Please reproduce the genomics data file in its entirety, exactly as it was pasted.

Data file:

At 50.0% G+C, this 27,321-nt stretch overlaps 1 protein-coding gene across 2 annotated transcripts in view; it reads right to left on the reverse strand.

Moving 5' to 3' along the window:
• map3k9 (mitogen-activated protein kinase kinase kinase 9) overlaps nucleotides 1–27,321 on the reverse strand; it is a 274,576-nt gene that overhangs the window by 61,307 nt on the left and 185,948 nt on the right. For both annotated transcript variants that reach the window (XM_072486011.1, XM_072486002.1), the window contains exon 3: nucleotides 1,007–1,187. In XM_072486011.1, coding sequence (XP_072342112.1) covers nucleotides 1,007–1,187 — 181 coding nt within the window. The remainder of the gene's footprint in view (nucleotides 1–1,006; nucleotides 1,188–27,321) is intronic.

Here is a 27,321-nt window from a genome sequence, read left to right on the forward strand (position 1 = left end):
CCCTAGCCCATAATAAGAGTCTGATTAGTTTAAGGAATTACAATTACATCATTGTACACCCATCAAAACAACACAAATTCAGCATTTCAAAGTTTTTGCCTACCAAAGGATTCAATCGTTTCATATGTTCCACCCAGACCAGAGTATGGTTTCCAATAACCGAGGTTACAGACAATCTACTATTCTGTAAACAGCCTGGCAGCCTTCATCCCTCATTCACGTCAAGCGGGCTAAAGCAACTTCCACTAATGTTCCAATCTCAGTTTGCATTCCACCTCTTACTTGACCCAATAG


At 50.0% G+C, this 27,321-nt stretch overlaps 1 protein-coding gene across 2 annotated transcripts in view; it reads right to left on the reverse strand.

Moving 5' to 3' along the window:
• map3k9 (mitogen-activated protein kinase kinase kinase 9) overlaps nucleotides 1–27,321 on the reverse strand; it is a 274,576-nt gene that overhangs the window by 61,307 nt on the left and 185,948 nt on the right. For both annotated transcript variants that reach the window (XM_072486011.1, XM_072486002.1), the window contains exon 3: nucleotides 1,007–1,187. In XM_072486011.1, coding sequence (XP_072342112.1) covers nucleotides 1,007–1,187 — 181 coding nt within the window. The remainder of the gene's footprint in view (nucleotides 1–1,006; nucleotides 1,188–27,321) is intronic.

Here is a 27,321-nt window from a genome sequence, read left to right on the forward strand (position 1 = left end):
CCCTAGCCCATAATAAGAGTCTGATTAGTTTAAGGAATTACAATTACATCATTGTACACCCATCAAAACAACACAAATTCAGCATTTCAAAGTTTTTGCCTACCAAAGGATTCAATCGTTTCATATGTTCCACCCAGACCAGAGTATGGTTTCCAATAACCGAGGTTACAGACAATCTACTATTCTGTAAACAGCCTGGCAGCCTTCATCCCTCATTCACGTCAAGCGGGCTAAAGCAACTTCCACTAATGTTCCAATCTCAGTTTGCATTCCACCTCTTACTTGACCCAATAG